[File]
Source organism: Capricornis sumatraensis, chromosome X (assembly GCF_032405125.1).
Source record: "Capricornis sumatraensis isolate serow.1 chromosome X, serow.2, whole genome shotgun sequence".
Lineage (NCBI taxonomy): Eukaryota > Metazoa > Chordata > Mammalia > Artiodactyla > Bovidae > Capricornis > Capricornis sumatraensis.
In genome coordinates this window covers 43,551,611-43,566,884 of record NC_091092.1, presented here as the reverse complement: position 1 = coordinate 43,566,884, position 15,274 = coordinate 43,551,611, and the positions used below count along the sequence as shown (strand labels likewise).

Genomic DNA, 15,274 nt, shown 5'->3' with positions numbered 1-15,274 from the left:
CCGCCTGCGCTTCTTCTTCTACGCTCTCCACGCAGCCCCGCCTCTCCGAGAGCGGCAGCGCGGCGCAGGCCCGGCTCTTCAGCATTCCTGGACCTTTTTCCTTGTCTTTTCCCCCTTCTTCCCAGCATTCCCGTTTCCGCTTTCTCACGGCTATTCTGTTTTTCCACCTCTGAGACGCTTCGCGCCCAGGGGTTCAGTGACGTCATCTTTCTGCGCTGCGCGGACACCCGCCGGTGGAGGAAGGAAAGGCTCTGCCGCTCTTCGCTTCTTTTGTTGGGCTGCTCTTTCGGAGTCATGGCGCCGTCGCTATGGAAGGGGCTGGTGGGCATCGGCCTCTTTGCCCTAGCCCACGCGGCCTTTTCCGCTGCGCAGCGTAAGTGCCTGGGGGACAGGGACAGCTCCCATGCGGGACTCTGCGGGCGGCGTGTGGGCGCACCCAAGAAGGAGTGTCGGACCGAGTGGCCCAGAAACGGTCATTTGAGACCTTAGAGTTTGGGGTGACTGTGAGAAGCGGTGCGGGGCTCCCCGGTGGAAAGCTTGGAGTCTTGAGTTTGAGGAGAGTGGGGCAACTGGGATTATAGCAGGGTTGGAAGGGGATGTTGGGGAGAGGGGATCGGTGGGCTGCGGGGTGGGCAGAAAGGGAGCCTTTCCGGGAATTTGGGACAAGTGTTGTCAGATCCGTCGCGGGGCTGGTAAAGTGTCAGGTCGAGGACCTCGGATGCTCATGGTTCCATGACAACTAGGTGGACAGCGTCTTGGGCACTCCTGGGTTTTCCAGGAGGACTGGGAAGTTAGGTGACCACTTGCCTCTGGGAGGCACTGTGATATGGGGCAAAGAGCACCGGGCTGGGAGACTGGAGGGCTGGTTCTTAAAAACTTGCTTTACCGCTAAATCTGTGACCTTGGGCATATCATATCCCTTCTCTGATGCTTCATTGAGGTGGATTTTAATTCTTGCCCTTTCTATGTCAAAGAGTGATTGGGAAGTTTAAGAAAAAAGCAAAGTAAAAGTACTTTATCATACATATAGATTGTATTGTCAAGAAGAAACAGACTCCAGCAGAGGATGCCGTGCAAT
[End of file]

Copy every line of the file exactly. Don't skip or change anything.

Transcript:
Source organism: Capricornis sumatraensis, chromosome X (assembly GCF_032405125.1).
Source record: "Capricornis sumatraensis isolate serow.1 chromosome X, serow.2, whole genome shotgun sequence".
Lineage (NCBI taxonomy): Eukaryota > Metazoa > Chordata > Mammalia > Artiodactyla > Bovidae > Capricornis > Capricornis sumatraensis.
In genome coordinates this window covers 43,551,611-43,566,884 of record NC_091092.1, presented here as the reverse complement: position 1 = coordinate 43,566,884, position 15,274 = coordinate 43,551,611, and the positions used below count along the sequence as shown (strand labels likewise).

Genomic DNA, 15,274 nt, shown 5'->3' with positions numbered 1-15,274 from the left:
CCGCCTGCGCTTCTTCTTCTACGCTCTCCACGCAGCCCCGCCTCTCCGAGAGCGGCAGCGCGGCGCAGGCCCGGCTCTTCAGCATTCCTGGACCTTTTTCCTTGTCTTTTCCCCCTTCTTCCCAGCATTCCCGTTTCCGCTTTCTCACGGCTATTCTGTTTTTCCACCTCTGAGACGCTTCGCGCCCAGGGGTTCAGTGACGTCATCTTTCTGCGCTGCGCGGACACCCGCCGGTGGAGGAAGGAAAGGCTCTGCCGCTCTTCGCTTCTTTTGTTGGGCTGCTCTTTCGGAGTCATGGCGCCGTCGCTATGGAAGGGGCTGGTGGGCATCGGCCTCTTTGCCCTAGCCCACGCGGCCTTTTCCGCTGCGCAGCGTAAGTGCCTGGGGGACAGGGACAGCTCCCATGCGGGACTCTGCGGGCGGCGTGTGGGCGCACCCAAGAAGGAGTGTCGGACCGAGTGGCCCAGAAACGGTCATTTGAGACCTTAGAGTTTGGGGTGACTGTGAGAAGCGGTGCGGGGCTCCCCGGTGGAAAGCTTGGAGTCTTGAGTTTGAGGAGAGTGGGGCAACTGGGATTATAGCAGGGTTGGAAGGGGATGTTGGGGAGAGGGGATCGGTGGGCTGCGGGGTGGGCAGAAAGGGAGCCTTTCCGGGAATTTGGGACAAGTGTTGTCAGATCCGTCGCGGGGCTGGTAAAGTGTCAGGTCGAGGACCTCGGATGCTCATGGTTCCATGACAACTAGGTGGACAGCGTCTTGGGCACTCCTGGGTTTTCCAGGAGGACTGGGAAGTTAGGTGACCACTTGCCTCTGGGAGGCACTGTGATATGGGGCAAAGAGCACCGGGCTGGGAGACTGGAGGGCTGGTTCTTAAAAACTTGCTTTACCGCTAAATCTGTGACCTTGGGCATATCATATCCCTTCTCTGATGCTTCATTGAGGTGGATTTTAATTCTTGCCCTTTCTATGTCAAAGAGTGATTGGGAAGTTTAAGAAAAAAGCAAAGTAAAAGTACTTTATCATACATATAGATTGTATTGTCAAGAAGAAACAGACTCCAGCAGAGGATGCCGTGCAAT